The Ministry of Defence was today accused of a "gold standard cock-up" over the bungled purchase of eight Chinook helicopters which have yet to see operational service almost seven years after the RAF took delivery of them.
While commanders in Afghanistan have been crying out for extra helicopters, the aircraft - which were supposed to fly missions for the Special Forces - have been lying idle in special air-conditioned hangars in the Wiltshire countryside.
A report today by the National Audit Office said that the first of the Chinooks would still not be ready to enter service until the end of next year, while the cost of the programme has doubled to almost £500 million.
At the same time, a stop-gap programme to fit existing RAF Chinooks for special operations was described by the NAO as "sub-optimal" having led to safety concerns among pilots.
The saga began in 1995 when the MoD ordered the eight helicopters from Boeing for £259 million.
They were configured as the high-tech Chinook Mk3, equipped with extra "fat" fuel tanks, night vision equipment, and enhanced defensive aids in order to carry out special operations.
In order to cut costs, however, the MoD ordered a one-off "hybrid" digital-analogue cockpit computer system. But when the RAF took delivery at the end of 2001, they found that it did not work properly.
As a result, the Chinooks were deemed only to be airworthy at altitudes above above 500ft in clear condition when the pilot could navigate by sight, making them useless for special forces work.
It then took more than five years for the MoD and Boeing to come up with a workable "fix-to-field" programme to resolve the problems which would have seen the Chinooks enter service in 2011-12 at an additional cost of £215 million - a process the NAO described as "protracted".
Throughout that time they were kept in climate-controlled, de-humidified hangars at Boscombe Down, where they are subjected to weekly inspections, with a more detailed examination every two years - a process that has cost £560,000.
By 2007, however, the need for more helicopters in Afghanistan was becoming urgent, and so Defence Secretary Des Browne abandoned the "fix-to-field" plan and ordered them to be fitted out as standard Chinook Mk2s.
In contrast to the earlier delays, the new plan was pushed through at speed, with a result that the MoD underestimated the cost, which has risen 70 per cent from £53 million to £90 million.
The MoD is now confident that they will be ready from the end of 2009.
In the meantime, it has fitted a night enhancement package for eight of its existing Chinook Mk2s so that they can be used for special forces operations at a cost of £32 million.
However the NAO said that had not been "fully integrated" into the Chinook cockpit - with the result the visual display screens directly obstruct the pilot's forward view through the windscreen.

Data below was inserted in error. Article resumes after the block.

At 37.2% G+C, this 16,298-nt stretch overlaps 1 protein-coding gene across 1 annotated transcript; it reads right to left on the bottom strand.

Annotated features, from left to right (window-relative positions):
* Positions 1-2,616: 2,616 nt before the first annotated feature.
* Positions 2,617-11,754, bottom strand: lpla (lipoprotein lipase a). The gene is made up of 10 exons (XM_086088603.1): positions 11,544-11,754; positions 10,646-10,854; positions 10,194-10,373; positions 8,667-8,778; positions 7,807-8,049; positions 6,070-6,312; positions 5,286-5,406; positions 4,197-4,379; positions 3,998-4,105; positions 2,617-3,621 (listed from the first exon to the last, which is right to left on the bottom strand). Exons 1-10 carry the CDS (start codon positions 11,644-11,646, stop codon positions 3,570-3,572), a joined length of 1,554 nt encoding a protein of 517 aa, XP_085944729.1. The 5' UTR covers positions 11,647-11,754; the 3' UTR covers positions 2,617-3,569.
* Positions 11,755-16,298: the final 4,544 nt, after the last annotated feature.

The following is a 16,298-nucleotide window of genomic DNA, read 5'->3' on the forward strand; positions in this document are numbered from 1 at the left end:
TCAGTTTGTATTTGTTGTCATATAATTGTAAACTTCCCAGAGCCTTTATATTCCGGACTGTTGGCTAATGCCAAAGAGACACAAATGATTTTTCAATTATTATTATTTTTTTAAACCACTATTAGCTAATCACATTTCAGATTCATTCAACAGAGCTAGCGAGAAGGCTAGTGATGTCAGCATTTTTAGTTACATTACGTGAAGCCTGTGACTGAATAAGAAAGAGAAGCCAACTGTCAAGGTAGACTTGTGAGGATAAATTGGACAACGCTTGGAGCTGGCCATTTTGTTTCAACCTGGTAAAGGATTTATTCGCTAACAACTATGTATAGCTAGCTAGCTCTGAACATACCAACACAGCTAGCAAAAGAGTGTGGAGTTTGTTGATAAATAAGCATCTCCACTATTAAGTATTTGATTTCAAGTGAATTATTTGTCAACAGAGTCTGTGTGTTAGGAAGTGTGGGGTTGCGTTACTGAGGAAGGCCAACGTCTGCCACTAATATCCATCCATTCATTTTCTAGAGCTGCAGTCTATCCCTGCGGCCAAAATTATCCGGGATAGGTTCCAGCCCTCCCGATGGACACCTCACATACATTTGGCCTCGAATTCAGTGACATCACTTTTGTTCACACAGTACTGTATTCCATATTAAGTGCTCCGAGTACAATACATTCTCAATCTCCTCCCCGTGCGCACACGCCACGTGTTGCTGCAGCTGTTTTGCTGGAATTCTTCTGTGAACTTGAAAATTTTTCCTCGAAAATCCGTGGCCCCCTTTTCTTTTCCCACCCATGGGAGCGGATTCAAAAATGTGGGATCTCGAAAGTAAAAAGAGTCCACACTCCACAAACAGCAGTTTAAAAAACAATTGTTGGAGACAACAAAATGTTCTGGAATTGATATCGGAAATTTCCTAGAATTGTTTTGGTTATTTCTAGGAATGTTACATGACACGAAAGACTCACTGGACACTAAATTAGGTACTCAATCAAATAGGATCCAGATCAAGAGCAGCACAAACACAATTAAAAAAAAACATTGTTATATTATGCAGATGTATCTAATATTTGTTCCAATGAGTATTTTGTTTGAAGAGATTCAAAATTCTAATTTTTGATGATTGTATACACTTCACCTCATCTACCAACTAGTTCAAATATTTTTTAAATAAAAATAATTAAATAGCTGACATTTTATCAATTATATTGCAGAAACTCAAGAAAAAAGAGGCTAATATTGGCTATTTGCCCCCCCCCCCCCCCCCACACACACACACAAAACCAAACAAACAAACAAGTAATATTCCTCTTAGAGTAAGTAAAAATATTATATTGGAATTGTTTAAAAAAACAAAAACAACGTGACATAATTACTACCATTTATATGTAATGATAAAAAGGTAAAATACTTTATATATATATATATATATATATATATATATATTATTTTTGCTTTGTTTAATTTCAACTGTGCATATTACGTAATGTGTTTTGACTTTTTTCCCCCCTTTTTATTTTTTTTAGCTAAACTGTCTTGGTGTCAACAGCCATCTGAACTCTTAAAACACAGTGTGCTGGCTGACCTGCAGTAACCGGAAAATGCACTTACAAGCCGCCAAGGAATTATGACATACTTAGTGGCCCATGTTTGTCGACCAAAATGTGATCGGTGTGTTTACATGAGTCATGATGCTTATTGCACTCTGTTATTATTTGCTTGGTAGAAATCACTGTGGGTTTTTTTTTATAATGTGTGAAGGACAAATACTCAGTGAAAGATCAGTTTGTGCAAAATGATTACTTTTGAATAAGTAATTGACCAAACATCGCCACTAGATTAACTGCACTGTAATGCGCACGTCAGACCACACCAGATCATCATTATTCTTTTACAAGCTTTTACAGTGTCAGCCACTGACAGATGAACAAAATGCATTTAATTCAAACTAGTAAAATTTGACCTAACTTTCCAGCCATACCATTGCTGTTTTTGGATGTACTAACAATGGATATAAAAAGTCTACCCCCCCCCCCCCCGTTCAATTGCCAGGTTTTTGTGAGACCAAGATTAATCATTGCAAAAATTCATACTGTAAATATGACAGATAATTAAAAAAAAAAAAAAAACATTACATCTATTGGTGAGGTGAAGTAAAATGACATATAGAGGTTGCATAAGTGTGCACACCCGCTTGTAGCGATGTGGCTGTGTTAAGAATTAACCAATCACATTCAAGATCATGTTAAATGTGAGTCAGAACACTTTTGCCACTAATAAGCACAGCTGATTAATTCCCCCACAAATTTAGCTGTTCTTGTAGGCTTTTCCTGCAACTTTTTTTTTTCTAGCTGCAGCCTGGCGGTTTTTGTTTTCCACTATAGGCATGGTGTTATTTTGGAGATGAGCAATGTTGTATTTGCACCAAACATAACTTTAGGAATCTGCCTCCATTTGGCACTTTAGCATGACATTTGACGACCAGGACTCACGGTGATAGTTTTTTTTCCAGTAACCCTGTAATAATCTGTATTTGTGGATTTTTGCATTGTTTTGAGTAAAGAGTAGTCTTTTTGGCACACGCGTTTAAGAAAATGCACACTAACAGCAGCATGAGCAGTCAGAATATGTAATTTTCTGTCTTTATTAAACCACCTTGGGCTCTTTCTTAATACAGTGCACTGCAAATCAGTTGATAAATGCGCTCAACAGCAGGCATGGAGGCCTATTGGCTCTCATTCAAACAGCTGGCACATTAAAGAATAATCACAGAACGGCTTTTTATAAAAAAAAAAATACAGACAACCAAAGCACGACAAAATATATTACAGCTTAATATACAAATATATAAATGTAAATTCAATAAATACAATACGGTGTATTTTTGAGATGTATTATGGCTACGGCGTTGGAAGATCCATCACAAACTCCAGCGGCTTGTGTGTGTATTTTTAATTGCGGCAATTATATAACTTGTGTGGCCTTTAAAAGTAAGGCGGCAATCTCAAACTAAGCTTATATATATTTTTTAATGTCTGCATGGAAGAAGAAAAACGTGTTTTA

Although the aircraft have been certified as safe to fly, the NAO said that some staff were unhappy about the risks involved.
"Senior staff in the joint helicopter command told us that the safety issues surrounding the night enhancement package were among its top concerns," the report said.
While the MoD has now identified funding to resolve the problems, it will not be ready until after 2010.
In all the NAO said that the Chinooks had now cost the taxpayer £422 million, not including the cost of sorting out the problems with the night enhancement package which remain commercially confidential.
Edward Leigh, the chairman of the Commons Public Accounts which oversees the work of the NAO, strongly condemned the MoD's handling of the whole affair.
"The Ministry of Defence's programme to make airworthy the eight Chinook Mk3 helicopters which it acquired in 2001 for special operations work has been a gold standard cock-up," he said.
"Nearly seven years since they were delivered, the Chinook Mk3s are still languishing in climate-controlled hangers - despite the fact that they are desperately needed on operations in Afghanistan.
"This is a very unhappy state of affairs, made more acute by the knowledge of how much our soldiers in the hostile terrain of Afghanistan need helicopter support."
Defence Equipment Minister Baroness Taylor of Bolton said that the reversion of the Chinooks to the Mk2 configuration was one of a series of steps the MoD was taking to increase its helicopter capacity in Afghanistan.
"The Chinook is the most capable support helicopter in Afghanistan. Based on operational need, the reversion project will allow delivery of more Chinooks to theatre in the shortest time-frame," she said.
Liberal Democrat defence spokesman Nick Harvey said: "Even by the usual standards of MoD procurement sagas, this report really beggars belief.
"It is scandalous that while our troops are desperate for helicopters in Afghanistan, eight Chinooks have been left on the tarmac back in Britain.
"This is a dismal tale of dithering, bad planning, and the gross waste of public funds. It is incredible that millions can be frittered away on bad decisions and yet penny-pinching on other MoD equipment has cost the lives of service personnel.
"The MoD seems to be in a state of meltdown, yet Gordon Brown is offering neither concern nor leadership."Reuse content